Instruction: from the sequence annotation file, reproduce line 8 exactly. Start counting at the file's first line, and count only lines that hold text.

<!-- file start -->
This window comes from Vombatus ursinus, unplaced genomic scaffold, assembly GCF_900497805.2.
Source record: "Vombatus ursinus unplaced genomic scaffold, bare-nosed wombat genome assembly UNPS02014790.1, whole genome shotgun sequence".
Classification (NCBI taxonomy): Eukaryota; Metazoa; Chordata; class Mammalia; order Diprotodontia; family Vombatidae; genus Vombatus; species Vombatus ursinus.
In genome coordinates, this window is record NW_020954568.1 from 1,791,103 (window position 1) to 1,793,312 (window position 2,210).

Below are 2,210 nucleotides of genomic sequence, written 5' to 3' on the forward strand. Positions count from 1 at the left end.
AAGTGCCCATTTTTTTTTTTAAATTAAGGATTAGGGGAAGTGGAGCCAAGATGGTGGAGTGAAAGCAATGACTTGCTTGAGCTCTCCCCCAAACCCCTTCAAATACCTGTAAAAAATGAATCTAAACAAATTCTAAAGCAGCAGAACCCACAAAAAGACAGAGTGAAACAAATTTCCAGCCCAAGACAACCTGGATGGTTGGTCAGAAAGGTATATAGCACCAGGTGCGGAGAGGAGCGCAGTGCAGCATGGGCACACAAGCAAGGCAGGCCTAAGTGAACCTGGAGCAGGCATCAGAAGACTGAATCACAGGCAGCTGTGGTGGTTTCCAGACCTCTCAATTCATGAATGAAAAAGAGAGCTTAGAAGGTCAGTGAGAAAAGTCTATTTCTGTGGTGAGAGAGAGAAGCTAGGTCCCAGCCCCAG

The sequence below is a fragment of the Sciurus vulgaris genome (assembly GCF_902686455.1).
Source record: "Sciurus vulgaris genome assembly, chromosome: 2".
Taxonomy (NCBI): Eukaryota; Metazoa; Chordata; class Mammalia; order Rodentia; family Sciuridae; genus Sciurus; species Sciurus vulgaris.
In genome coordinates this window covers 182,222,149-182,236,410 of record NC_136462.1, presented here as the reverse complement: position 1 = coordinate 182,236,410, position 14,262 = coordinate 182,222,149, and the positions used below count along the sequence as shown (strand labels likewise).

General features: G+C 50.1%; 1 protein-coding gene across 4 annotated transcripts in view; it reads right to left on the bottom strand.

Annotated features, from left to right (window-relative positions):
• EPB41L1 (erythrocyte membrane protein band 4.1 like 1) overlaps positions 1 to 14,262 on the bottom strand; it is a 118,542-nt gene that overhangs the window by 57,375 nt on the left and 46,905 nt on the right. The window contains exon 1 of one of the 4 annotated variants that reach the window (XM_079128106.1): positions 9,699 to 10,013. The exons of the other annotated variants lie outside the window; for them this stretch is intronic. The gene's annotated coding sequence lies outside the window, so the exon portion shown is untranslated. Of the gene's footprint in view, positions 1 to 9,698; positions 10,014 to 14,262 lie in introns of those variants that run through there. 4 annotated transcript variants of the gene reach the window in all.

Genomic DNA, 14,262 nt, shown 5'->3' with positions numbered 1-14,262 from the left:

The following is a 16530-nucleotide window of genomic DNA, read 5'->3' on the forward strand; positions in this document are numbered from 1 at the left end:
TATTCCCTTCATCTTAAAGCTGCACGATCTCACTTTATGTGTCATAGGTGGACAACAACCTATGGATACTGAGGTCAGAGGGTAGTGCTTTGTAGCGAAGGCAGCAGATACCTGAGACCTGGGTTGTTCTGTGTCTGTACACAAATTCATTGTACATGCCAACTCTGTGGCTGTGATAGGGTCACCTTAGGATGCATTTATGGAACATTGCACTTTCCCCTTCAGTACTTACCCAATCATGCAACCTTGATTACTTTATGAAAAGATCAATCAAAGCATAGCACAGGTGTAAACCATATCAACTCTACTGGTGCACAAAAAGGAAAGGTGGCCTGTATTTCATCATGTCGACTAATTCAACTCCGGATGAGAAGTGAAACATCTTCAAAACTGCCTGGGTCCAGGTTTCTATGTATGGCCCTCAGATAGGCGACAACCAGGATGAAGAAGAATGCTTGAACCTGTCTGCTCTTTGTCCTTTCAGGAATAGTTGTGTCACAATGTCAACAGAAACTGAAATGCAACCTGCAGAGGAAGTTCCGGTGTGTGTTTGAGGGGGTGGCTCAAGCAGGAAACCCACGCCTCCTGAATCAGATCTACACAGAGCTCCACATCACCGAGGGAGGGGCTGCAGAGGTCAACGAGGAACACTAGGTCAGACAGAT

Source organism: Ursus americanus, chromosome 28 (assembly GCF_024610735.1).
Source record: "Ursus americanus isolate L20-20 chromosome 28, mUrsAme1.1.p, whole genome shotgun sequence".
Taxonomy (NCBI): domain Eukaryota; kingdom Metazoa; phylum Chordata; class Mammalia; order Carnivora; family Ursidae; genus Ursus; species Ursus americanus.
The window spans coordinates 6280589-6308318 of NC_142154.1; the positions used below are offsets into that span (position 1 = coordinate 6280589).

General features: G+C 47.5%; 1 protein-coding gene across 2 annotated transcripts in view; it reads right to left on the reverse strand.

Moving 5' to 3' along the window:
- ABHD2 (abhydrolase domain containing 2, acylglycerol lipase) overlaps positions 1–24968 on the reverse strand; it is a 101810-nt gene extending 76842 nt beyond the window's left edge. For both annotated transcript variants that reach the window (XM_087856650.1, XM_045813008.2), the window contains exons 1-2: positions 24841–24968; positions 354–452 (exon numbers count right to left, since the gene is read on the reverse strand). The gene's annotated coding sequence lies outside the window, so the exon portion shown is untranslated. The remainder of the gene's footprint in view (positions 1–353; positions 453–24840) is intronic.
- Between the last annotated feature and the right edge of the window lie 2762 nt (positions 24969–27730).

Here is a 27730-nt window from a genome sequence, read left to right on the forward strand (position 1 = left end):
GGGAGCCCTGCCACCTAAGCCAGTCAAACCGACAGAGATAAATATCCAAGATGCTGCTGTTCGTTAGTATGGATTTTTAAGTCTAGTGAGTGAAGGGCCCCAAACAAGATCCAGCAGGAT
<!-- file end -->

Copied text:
Source record: "Sciurus vulgaris genome assembly, chromosome: 2".